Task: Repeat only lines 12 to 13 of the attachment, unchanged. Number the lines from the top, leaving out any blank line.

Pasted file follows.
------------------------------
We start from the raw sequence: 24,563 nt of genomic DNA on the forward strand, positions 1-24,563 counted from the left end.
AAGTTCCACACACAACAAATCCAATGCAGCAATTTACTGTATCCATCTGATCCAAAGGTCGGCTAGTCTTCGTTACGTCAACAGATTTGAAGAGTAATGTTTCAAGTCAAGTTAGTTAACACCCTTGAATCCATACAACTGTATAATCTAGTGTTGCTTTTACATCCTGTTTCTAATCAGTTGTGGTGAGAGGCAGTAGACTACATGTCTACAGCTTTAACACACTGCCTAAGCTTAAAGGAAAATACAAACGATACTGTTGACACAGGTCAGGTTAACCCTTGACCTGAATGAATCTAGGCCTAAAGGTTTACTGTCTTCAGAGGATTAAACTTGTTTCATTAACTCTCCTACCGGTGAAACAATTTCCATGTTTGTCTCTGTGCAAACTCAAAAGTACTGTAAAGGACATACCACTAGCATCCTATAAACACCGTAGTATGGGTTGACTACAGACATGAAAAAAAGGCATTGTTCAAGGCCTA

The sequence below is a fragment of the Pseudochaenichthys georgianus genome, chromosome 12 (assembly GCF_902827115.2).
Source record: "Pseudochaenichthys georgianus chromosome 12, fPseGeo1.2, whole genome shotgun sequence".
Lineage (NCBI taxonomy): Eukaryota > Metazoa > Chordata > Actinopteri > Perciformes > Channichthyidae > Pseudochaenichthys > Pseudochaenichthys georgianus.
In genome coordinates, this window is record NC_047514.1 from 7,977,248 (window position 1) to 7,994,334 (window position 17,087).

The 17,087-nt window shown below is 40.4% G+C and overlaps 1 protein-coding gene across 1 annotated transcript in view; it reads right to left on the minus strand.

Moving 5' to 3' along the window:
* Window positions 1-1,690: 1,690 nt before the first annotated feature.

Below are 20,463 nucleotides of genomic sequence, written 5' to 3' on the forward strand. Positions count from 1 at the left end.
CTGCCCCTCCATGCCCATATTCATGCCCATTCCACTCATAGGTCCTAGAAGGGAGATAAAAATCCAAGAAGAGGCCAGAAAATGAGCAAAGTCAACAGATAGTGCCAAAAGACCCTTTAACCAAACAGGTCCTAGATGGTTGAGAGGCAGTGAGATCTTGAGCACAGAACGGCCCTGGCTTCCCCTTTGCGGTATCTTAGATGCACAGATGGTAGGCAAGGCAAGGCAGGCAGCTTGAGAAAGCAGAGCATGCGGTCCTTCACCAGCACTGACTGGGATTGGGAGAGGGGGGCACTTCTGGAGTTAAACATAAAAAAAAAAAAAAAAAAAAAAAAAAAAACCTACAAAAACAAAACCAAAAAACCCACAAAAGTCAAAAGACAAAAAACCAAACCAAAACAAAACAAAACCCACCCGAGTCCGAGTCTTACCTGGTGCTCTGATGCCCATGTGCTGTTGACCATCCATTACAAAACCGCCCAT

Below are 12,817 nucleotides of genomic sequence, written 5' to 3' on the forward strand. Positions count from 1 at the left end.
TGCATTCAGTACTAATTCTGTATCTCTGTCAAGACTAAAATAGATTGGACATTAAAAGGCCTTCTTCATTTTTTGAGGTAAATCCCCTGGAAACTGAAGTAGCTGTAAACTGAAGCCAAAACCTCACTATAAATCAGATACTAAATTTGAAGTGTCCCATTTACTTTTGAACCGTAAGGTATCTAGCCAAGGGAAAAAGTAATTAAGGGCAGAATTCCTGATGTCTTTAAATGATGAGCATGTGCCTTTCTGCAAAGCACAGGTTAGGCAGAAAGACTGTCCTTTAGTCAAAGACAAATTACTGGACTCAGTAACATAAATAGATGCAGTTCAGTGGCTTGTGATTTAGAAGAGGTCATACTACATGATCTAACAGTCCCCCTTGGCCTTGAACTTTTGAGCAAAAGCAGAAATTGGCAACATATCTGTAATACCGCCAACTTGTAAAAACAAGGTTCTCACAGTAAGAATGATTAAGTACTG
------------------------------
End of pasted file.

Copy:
Below are 12,817 nucleotides of genomic sequence, written 5' to 3' on the forward strand. Positions count from 1 at the left end.
TGCATTCAGTACTAATTCTGTATCTCTGTCAAGACTAAAATAGATTGGACATTAAAAGGCCTTCTTCATTTTTTGAGGTAAATCCCCTGGAAACTGAAGTAGCTGTAAACTGAAGCCAAAACCTCACTATAAATCAGATACTAAATTTGAAGTGTCCCATTTACTTTTGAACCGTAAGGTATCTAGCCAAGGGAAAAAGTAATTAAGGGCAGAATTCCTGATGTCTTTAAATGATGAGCATGTGCCTTTCTGCAAAGCACAGGTTAGGCAGAAAGACTGTCCTTTAGTCAAAGACAAATTACTGGACTCAGTAACATAAATAGATGCAGTTCAGTGGCTTGTGATTTAGAAGAGGTCATACTACATGATCTAACAGTCCCCCTTGGCCTTGAACTTTTGAGCAAAAGCAGAAATTGGCAACATATCTGTAATACCGCCAACTTGTAAAAACAAGGTTCTCACAGTAAGAATGATTAAGTACTG